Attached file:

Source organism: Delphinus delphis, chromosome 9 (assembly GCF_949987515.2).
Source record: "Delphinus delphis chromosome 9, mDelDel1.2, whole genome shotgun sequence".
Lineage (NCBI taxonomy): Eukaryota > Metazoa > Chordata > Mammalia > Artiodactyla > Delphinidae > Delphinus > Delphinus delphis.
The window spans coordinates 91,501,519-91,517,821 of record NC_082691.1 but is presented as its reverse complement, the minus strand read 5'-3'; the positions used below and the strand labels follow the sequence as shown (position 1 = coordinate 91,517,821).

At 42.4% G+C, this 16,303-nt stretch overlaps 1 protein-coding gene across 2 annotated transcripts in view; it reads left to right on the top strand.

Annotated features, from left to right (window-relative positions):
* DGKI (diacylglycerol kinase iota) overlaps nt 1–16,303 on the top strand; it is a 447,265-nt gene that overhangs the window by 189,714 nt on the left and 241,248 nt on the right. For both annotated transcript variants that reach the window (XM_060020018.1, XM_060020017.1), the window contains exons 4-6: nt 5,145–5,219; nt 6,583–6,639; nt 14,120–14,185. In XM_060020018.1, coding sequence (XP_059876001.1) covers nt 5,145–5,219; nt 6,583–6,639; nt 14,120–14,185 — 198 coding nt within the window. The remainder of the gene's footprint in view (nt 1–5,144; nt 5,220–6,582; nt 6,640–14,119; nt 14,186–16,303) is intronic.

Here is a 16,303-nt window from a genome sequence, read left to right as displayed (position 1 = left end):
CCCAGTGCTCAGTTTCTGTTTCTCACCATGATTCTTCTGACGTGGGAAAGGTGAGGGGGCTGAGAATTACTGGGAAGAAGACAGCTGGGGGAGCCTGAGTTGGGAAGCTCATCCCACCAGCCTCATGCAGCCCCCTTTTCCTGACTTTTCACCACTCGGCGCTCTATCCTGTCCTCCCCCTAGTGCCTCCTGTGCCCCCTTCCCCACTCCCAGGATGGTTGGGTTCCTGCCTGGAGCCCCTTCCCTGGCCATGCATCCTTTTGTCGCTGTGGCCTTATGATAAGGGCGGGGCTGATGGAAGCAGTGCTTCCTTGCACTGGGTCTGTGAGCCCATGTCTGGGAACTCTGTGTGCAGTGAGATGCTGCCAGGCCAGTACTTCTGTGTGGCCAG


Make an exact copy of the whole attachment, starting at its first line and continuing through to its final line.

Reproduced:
Source organism: Delphinus delphis, chromosome 9 (assembly GCF_949987515.2).
Source record: "Delphinus delphis chromosome 9, mDelDel1.2, whole genome shotgun sequence".
Lineage (NCBI taxonomy): Eukaryota > Metazoa > Chordata > Mammalia > Artiodactyla > Delphinidae > Delphinus > Delphinus delphis.
The window spans coordinates 91,501,519-91,517,821 of record NC_082691.1 but is presented as its reverse complement, the minus strand read 5'-3'; the positions used below and the strand labels follow the sequence as shown (position 1 = coordinate 91,517,821).

At 42.4% G+C, this 16,303-nt stretch overlaps 1 protein-coding gene across 2 annotated transcripts in view; it reads left to right on the top strand.

Annotated features, from left to right (window-relative positions):
* DGKI (diacylglycerol kinase iota) overlaps nt 1–16,303 on the top strand; it is a 447,265-nt gene that overhangs the window by 189,714 nt on the left and 241,248 nt on the right. For both annotated transcript variants that reach the window (XM_060020018.1, XM_060020017.1), the window contains exons 4-6: nt 5,145–5,219; nt 6,583–6,639; nt 14,120–14,185. In XM_060020018.1, coding sequence (XP_059876001.1) covers nt 5,145–5,219; nt 6,583–6,639; nt 14,120–14,185 — 198 coding nt within the window. The remainder of the gene's footprint in view (nt 1–5,144; nt 5,220–6,582; nt 6,640–14,119; nt 14,186–16,303) is intronic.

Here is a 16,303-nt window from a genome sequence, read left to right as displayed (position 1 = left end):
CCCAGTGCTCAGTTTCTGTTTCTCACCATGATTCTTCTGACGTGGGAAAGGTGAGGGGGCTGAGAATTACTGGGAAGAAGACAGCTGGGGGAGCCTGAGTTGGGAAGCTCATCCCACCAGCCTCATGCAGCCCCCTTTTCCTGACTTTTCACCACTCGGCGCTCTATCCTGTCCTCCCCCTAGTGCCTCCTGTGCCCCCTTCCCCACTCCCAGGATGGTTGGGTTCCTGCCTGGAGCCCCTTCCCTGGCCATGCATCCTTTTGTCGCTGTGGCCTTATGATAAGGGCGGGGCTGATGGAAGCAGTGCTTCCTTGCACTGGGTCTGTGAGCCCATGTCTGGGAACTCTGTGTGCAGTGAGATGCTGCCAGGCCAGTACTTCTGTGTGGCCAG